: nuptials, wedding
Paris-based novelist Janet Skeslien Charles is back with us today to talk about "le Oui" or the "I Do" of a union of two....
Le Mariage by Janet Skeslien Charles
In my novel Moonlight in Odessa, Daria, a young Ukrainian who longs for a better life marries Tristan, an American she meets through an international matchmaking organization. He said that he was a teacher, but Daria arrives at his home in California, she realizes that Tristan is not exactly who he said he was. But can a happy marriage be built based on a foundation of lies?
Today, I thought it might be interesting to talk about marriage in France. In French, le mariage can mean “the wedding” as well as “the marriage.” Did you know that only a mariage civil, a civil wedding ceremony, is recognized by the French government? A couple must be married by a maire, a mayor, before they can be married in a church. As a future bride, I was disappointed, imagining a sterile city hall wedding. Au contraire, city halls have beautiful rooms and the maire did a lovely job of personalizing our ceremony and he even spoke a few words of English.
My favorite expression concerning weddings is Mariage pluvieux, mariage heureux, a rainy wedding makes for a happy marriage. I heard this expression in Burgundy when it started to rain on my own wedding day and have heard it several times since, a small consolation to the brides who live in this lush, green, rainy country.
When we talk about a white wedding in America, we picture a bride in white. Many French brides choose to wear white gowns as well. In France, however, un mariage blanc, literally a “white marriage,” indicates a marriage of convenience. Here in Paris, we see many foreigners who want to live in France, so they marry a French friend or pay a French citizen as a way to gain valid working papers. The film “Green Card” with Gerard Depardieu deals with a French man who marries an American woman so that he can live in the States. In a mariage blanc, both parties understand that it is not a real marriage. In France, this kind of marriage fraud is a crime punishable by up to 5 years in prison and a 15,000 euro fine.
Of the 273,500 wedding celebrated in France, 84,000 were considered mixtes, or mixed, between a foreigner and a French citizen. According the newspaper Libération, marriage is considered the “main source of immigration in France.” In the last few years, French authorities have acknowledged a scam called mariages gris, or a gray marriages. Unlike a mariage blanc, where both partners are aware that the wedding is in name only, a mariage is considered ‘gris’ when a person who doesn’t have legal papers uses a French citizen in order to get a carte de résident, a Green Card. It is a union in which one partner doesn’t realize that the reason for the wedding was paperwork, not love. The recipe is simple – seduction, a wedding, the arrival of a carte de résident, divorce. This kind of marriage, a sentimental scam, is punished more severly than mariage blanc.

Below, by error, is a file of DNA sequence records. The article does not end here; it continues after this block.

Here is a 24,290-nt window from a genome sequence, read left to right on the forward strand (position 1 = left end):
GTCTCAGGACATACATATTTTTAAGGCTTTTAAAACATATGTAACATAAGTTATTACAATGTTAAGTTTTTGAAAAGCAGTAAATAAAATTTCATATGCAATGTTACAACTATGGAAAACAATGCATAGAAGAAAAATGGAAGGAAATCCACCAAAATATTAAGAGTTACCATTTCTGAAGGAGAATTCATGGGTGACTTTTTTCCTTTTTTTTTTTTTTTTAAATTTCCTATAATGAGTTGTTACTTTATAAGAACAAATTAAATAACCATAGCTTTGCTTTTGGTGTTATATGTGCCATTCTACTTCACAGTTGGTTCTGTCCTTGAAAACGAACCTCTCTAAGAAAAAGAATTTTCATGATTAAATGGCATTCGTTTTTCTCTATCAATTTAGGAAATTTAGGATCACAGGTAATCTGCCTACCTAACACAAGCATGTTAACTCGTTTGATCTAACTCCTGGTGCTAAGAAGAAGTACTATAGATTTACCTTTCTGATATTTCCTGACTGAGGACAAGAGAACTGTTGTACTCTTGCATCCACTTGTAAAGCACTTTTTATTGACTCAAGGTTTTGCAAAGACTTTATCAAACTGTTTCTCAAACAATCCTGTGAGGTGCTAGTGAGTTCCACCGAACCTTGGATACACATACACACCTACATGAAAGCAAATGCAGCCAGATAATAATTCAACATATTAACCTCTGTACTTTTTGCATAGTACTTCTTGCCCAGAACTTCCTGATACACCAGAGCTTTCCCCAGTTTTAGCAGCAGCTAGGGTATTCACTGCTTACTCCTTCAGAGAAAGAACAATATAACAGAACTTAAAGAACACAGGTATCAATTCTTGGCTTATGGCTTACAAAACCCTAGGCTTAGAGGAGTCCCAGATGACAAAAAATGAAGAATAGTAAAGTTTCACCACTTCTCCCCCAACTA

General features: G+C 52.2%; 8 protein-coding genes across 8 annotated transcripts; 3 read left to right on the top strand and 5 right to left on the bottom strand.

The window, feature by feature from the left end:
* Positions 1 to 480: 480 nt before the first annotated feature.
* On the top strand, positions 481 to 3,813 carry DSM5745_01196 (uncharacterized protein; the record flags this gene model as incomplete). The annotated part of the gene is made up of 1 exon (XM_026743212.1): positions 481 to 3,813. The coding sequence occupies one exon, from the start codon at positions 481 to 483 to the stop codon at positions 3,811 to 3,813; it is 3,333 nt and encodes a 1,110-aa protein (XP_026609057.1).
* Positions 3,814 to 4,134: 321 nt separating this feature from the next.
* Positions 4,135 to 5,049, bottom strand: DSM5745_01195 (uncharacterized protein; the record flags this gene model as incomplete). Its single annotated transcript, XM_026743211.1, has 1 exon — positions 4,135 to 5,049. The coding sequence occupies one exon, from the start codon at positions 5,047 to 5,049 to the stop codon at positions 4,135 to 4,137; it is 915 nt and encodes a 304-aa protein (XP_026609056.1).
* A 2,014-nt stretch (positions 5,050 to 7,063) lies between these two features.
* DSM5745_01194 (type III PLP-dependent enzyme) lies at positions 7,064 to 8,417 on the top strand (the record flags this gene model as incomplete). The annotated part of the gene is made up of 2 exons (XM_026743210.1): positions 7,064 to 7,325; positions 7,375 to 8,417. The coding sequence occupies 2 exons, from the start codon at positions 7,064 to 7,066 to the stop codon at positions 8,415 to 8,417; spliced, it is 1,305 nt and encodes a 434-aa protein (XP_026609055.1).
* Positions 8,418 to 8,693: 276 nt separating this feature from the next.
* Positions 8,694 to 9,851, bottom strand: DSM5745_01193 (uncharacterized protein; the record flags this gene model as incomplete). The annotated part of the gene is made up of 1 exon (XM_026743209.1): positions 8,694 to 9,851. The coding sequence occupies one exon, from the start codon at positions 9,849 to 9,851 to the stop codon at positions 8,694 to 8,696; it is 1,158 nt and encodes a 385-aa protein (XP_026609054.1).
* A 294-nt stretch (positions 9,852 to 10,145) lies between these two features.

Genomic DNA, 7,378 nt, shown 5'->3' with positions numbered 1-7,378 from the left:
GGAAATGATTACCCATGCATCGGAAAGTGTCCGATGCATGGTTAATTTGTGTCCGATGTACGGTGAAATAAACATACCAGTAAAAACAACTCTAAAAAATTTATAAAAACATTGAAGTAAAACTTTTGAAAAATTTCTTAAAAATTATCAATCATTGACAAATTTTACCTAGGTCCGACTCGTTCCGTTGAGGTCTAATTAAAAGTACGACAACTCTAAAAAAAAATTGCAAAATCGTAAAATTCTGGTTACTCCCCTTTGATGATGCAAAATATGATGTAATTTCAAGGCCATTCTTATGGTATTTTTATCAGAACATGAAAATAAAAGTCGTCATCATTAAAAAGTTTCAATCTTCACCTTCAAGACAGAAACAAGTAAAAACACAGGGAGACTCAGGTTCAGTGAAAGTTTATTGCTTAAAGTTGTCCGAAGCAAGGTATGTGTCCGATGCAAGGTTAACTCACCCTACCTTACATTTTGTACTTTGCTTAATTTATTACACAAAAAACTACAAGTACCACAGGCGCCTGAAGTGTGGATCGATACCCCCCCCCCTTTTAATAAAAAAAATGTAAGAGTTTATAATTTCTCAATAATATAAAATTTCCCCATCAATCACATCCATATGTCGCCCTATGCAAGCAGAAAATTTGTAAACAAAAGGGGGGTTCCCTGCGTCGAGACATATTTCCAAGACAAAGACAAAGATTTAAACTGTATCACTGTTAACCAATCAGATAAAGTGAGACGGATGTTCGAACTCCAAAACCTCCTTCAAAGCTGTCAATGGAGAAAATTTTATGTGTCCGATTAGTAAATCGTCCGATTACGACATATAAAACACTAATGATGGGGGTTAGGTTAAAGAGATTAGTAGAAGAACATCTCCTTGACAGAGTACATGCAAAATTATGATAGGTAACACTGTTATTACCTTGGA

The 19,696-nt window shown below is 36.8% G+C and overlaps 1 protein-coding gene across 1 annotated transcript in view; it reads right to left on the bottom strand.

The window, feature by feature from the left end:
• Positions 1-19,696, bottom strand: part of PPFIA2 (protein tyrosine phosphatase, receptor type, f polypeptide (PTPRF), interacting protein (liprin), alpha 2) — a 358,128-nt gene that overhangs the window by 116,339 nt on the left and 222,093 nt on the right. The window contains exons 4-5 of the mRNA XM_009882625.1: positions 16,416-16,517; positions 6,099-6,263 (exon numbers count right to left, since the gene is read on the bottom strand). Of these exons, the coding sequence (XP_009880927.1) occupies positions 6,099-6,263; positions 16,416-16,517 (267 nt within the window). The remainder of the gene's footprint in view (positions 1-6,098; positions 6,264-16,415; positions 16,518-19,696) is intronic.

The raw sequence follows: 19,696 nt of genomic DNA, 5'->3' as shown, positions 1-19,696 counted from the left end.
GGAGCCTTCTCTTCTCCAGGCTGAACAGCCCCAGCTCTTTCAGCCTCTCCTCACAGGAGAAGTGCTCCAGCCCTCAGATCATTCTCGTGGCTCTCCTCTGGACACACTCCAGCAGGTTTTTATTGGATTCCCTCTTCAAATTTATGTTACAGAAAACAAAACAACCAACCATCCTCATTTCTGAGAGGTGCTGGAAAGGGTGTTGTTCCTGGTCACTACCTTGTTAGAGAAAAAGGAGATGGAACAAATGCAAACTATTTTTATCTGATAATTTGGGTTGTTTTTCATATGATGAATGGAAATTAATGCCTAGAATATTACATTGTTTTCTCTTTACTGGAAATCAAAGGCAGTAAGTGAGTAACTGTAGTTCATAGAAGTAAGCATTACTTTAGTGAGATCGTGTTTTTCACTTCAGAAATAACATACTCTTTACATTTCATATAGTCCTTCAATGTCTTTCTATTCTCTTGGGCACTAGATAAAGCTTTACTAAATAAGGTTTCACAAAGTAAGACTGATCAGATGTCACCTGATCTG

Even when two people have good intentions, engagements and weddings between foreigners aren’t easy. When an American friend and her French fiancé announced to his parents that they were going to get engaged, his mother replied, “C’est un peu extrême, non?”, or That’s a little extreme, isn’t it? The wedding didn’t take place. In “Moonlight in Odessa,” Daria’s future in-laws were not very kind to her either, though it was Tristan’s idea to rush into marriage. I wonder how readers would classify Daria’s marriage to Tristan – white, gray, or downright black.
Le Coin Commentaires
To respond to Janet's essay, or to leave her a message, please click here to access the comments box.
Janet Skeslien Charles’ debut novel Moonlight in Odessa was chosen by Publishers Weekly as one of their top ten debut novels of Fall 2009.
It was Book of the Month in the September issue of National Geographic Traveler. BBC Radio 4’s Book at Bedtime featured Moonlight in Odessa for two weeks in February 2010.
Click here to order Janet's book.
“This is a delicious novel—wise, witty, wonderfully written...”—Vivian Gornick
"Charles’ transatlantic saga explores the dichotomy between Eastern and Western cultures, as well as the assumptions and sacrifices people make in the hope of a better life.” —Booklist
un maire – the mayor
un mariage – wedding or marriage
un mariage blanc – a marriage of convenience
un mariage gris – a scam in which a person marries a French person in order to gain valid
working papers, then divorces the unsuspecting spouse
un mariage civil – a civil wedding ceremony
Mariage pluvieux, mariage heureux – a rainy wedding makes for a happy marriage
Smokey says: my pawrents: Maw (right) and Paw (left). Speaking of le mariage, I hear these two eloped in Marseilles. Don't miss the story, here, in the latest book (a perfect gift for dog-lovers!) Click here to order.
Thank you for the time you've spent reading my post. If you have learned more than a little vocabulary here and find yourself looking forward to the next story, please know that ongoing support from readers like you helps me continue doing what I love most: sharing these missives from France. Your support is vivement apprécié! Donating via PayPal is fast and easy when you use the links below. Merci infiniment! Kristi